In Paris, a new generation of chefs is serving astonishingly refined, inventive yet affordable food in restaurants that look like laid-back bistros.
When I was at cooking school in Paris in the 1980s, I knew very well what a bistro was: a hangout with a zinc bar, tiled floors and reassuringly predictable dishes like blanquette de veau. Ambitious cooking happened elsewhere, in hushed, expensive dining rooms. But things change: Chefs began liberating good food from formal settings. In 2011, when the dazzling Bertrand Grébaut opened Septime, the concept of refined, inventive yet affordable food with a bistro aesthetic took off and became a movement with a name: bistronomy.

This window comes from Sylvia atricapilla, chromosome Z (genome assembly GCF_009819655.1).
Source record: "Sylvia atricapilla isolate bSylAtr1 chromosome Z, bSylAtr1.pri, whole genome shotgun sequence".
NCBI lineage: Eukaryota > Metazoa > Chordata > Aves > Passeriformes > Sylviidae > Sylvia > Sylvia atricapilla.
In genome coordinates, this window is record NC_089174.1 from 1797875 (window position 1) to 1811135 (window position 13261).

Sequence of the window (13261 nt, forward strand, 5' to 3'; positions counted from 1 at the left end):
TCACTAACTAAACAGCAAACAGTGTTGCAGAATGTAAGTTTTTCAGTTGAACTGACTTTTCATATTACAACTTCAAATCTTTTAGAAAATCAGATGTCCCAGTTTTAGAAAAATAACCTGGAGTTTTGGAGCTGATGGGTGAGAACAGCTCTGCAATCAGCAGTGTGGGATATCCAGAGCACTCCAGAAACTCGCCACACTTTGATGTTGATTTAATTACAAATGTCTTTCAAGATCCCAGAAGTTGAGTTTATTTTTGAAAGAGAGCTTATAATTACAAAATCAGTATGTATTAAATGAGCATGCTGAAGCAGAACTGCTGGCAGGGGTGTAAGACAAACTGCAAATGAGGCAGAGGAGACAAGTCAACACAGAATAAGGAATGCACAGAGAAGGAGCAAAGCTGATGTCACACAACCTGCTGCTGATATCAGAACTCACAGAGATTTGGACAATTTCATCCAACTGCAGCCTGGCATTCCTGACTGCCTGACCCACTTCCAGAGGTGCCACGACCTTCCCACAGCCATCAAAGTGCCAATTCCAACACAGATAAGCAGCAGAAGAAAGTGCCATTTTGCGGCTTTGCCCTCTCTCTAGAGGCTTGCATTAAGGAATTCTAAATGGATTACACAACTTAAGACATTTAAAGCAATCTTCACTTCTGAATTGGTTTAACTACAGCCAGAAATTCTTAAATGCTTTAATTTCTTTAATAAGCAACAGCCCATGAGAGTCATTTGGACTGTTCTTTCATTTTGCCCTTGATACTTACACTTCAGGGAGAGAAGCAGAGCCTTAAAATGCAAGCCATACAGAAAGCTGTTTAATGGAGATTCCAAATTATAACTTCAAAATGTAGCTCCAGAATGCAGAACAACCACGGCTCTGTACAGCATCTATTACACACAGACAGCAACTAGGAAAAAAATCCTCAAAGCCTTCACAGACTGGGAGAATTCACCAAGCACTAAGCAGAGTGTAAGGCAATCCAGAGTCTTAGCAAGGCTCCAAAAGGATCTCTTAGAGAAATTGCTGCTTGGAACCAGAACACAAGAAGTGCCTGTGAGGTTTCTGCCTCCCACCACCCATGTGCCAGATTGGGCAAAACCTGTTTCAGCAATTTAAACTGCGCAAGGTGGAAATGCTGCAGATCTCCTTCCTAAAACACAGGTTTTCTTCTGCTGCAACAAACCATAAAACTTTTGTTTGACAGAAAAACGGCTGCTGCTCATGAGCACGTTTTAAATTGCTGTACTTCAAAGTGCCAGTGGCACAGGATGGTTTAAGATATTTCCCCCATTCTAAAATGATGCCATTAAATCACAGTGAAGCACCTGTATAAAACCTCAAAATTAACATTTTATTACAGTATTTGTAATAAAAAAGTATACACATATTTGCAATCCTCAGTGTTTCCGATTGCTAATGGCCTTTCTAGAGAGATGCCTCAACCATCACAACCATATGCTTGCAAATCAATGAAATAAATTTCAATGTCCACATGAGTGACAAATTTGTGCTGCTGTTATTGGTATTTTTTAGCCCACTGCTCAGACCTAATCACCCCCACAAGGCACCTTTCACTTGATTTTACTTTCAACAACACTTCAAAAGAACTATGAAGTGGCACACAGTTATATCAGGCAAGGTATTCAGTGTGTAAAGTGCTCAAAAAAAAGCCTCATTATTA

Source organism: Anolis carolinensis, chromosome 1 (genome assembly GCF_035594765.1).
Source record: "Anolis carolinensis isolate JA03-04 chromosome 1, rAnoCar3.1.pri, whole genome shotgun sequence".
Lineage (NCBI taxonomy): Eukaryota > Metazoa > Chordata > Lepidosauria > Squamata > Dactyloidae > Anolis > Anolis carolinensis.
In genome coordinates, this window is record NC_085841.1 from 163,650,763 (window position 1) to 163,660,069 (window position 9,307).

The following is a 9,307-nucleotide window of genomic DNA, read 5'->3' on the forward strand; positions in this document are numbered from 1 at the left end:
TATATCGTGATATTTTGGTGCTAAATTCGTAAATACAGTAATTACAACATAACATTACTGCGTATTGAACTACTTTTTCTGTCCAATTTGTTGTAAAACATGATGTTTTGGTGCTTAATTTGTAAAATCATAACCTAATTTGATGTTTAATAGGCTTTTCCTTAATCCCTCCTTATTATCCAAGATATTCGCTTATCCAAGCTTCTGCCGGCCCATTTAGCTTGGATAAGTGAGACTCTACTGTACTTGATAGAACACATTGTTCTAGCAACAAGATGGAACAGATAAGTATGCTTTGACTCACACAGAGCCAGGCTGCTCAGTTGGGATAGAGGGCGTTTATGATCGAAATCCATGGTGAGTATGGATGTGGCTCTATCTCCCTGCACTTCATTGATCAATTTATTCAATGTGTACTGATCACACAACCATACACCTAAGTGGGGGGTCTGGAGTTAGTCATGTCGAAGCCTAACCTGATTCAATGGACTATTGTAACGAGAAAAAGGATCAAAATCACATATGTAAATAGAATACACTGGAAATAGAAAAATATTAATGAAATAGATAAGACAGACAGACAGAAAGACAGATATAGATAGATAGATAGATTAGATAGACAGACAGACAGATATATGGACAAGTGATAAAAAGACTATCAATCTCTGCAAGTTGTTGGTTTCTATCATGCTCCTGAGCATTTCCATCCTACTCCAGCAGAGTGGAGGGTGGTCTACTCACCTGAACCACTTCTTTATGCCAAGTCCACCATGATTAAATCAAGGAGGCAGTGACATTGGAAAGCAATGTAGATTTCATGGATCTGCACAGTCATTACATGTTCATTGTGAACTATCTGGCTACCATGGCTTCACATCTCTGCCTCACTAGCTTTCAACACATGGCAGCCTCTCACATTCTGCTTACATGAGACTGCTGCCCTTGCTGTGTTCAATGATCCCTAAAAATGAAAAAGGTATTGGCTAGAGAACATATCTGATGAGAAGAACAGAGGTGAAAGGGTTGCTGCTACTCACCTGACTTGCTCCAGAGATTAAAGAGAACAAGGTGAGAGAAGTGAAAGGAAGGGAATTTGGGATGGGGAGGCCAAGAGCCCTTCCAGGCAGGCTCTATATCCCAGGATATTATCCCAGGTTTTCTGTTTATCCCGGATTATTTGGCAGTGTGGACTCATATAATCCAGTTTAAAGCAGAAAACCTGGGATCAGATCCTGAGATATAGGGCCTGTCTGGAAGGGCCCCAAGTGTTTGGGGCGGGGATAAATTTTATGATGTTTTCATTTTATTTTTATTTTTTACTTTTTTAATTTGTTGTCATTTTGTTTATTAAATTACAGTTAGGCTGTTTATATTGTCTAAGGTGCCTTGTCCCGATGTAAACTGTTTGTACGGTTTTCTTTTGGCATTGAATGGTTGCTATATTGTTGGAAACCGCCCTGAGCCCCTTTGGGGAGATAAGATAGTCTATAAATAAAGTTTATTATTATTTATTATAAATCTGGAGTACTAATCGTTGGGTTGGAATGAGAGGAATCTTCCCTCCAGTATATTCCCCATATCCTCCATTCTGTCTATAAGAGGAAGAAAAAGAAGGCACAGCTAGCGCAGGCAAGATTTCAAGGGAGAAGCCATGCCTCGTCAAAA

One of the great things about bistronomy is its inclusiveness. Kitchens are not all-male French clubs; you'll find lots of women and cooks from Japan, England, America; some, like James Henry, come from as far away as Australia. Even wine lists are more open-minded. Instead of rough Beaujolais served in thick carafes, there's serious glassware designed to show off curated lists of wines from established and emerging regions. It's a startling turnaround in a country that still marvels over the 1976 Judgment of Paris, a blind tasting in which California wines beat out Burgundies and Bordeaux.